leading to a number of health repercussions for both mother and baby.
Local police stood by their actions, calling Nashville “a friendly and open
city to illegal residents.” In a chilling display of Nashville’s
“friendliness,” local police also confiscated Villegas’ breast pump.(Henriquez 2010)”
                        Another problem that illegal immigrant women face in America is giving birth to babies in American hospitals. Due to the medicalization of women health by biomedicine in today’s world, giving birth to babies in hospitals is viewed necessary. Though according to American immigration policies, emergency health services including delivering babies can be availed by the undocumented immigrants, yet the alien women face severe situations during their pregnancy and labor. The only coverage by the state that is available for an undocumented alien pregnant woman is the cost of delivery. The medicines and other health services required by these pregnant women have to be covered by themselves. Due to their poor socio economic status, it is very hard for these women to bear the cost of the expensive health services and medicine. Lack of access to adequate health services after childbirth leaves both child and mother in worsened health conditions.
                       The illegal men and women immigrants are not the only one that is being suffered by the US immigration policies. The children born to parents whom citizenship status is illegal also share the ordeal for a long time.  There are about 363,000 children born to illegal aliens each year (Cohen, Jeffery and Passel 2009). There are two kinds of immigrant children in America: those who are born to parents who have illegal status in the country and those who are brought to the country illegally or unaccompanied. Moreover, every year more than 8,000 unaccompanied illegal immigrant children arrive in America. These children come to America to seek protection, freedom and safety from the indignities of abuse, mistreatment, torture and even human trafficking that they have been forced to endure. According to a study by researchers, children whose parents are illegal immigrants or who lack legal status themselves face uniformly negative effects on their social development from early childhood until they become adults. Many illegal immigrant parents work long hours in low-wage jobs, sometimes more than one job. They live mostly from hand to mouth. Given that the medical treatments are quite expensive in America and most of them are uninsured, consequently their children do not get proper health care. On the other hand, America itself could suffer from its own current policies. Anchor babies, a term given to the children born to illegal aliens in America, automatically acquire US citizenship. These children are the future of America.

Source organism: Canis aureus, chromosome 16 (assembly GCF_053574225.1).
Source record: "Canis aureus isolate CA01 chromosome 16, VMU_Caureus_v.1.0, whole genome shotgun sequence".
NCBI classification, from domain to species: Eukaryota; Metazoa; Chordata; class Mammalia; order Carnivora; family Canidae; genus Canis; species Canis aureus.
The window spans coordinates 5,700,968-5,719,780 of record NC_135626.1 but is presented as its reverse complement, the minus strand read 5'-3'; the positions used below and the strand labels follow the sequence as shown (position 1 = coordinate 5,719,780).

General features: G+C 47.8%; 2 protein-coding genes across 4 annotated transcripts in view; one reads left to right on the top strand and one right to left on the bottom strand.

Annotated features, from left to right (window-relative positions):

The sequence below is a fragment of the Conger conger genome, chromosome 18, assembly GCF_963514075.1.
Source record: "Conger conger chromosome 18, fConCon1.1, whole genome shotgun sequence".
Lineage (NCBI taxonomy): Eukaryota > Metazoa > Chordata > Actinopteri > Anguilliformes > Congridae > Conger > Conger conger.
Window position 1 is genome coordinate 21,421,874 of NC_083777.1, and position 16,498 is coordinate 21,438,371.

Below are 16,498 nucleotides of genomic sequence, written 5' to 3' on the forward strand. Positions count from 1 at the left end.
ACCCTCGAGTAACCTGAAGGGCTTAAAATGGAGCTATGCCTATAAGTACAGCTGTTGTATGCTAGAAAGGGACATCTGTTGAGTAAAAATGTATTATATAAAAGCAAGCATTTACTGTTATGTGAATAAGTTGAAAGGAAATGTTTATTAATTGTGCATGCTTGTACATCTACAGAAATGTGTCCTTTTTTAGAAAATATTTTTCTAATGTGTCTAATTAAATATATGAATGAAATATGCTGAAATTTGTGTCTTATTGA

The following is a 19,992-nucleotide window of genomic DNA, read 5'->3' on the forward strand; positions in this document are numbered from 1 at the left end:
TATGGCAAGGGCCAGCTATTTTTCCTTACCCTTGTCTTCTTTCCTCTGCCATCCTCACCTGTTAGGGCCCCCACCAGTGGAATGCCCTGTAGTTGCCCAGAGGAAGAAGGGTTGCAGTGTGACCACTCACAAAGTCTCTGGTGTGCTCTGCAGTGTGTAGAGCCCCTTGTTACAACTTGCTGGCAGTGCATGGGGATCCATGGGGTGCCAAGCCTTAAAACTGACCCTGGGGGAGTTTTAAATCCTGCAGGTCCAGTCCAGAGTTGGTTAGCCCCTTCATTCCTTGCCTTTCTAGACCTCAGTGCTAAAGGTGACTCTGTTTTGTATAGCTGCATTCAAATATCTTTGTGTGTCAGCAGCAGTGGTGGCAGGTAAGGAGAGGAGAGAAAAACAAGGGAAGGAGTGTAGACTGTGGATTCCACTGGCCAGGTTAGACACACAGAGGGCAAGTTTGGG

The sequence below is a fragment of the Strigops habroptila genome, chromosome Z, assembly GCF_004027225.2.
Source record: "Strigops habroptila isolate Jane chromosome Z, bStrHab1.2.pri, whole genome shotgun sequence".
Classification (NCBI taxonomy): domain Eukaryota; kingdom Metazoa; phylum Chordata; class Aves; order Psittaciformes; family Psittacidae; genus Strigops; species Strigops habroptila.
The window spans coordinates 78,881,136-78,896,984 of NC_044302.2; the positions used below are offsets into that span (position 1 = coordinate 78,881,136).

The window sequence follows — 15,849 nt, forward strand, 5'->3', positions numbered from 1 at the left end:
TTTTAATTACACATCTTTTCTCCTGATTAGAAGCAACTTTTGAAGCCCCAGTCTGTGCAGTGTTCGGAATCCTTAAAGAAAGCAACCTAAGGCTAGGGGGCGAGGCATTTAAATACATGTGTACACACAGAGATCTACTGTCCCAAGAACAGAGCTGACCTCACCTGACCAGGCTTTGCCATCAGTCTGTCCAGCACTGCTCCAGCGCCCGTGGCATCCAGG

A question remains unanswered that whether the American government actions and crackdown against illegal immigrants are justifiable. Are they really a threat to the US economy? The issue of whether illegal immigrants are beneficial for the economy of the United States of America or a burden on the country’s economy is debatable. Many contemporary economists have focused on the negative economic effects illegal immigration have on the labor market. These critics have argued that significant numbers of illegal immigrants harm the economy by displacing low-skilled natives, depressing wages and neutralizing market pressures that would otherwise result in a rising trend in wages (Djacic 1997). American workers and politicians have adopted this line of reasoning in calling for stricter immigration controls to protect US jobs and the wage structure. On the other hand, many economists are in the favor of the presence of illegal immigrants in America. They take help from classical economics which hold that immigration benefits the host country because it subsidizes the labor supply (Nadadur 2009). In other words, the sending country bears the costs of raising a worker to the age when s/he is ready to enter the labor market. . As a result, the sending country pays for the labor productivity of the receiving country. According to this argument, immigrants also positively benefit the economy by increasing demand, spurring investment, and keeping receiving-country industries competitive through enhancing capital productivity (Borjas 1994). Scholars have also argued that illegal immigrants perform jobs that no US worker will be willing to do; as a result, these scholars hold that reducing the illegal immigrant population would be devastating to the US economy (Lerman and Schmidt 1999). Illegal immigrants also positively contribute to the US economy as consumers in the market. It is estimated that 90 per cent of the wages that the undocumented population earns are currently spent inside the US (Hinojosa 2005). As a result, he holds that the total consumptive capacity of illegal immigrants remaining in the US is around $450 billion (Cater et al. 2005). Therefore one can infer that the presence of illegal immigrants in America is beneficial for the country because they have a significant and positive impact on the US economy.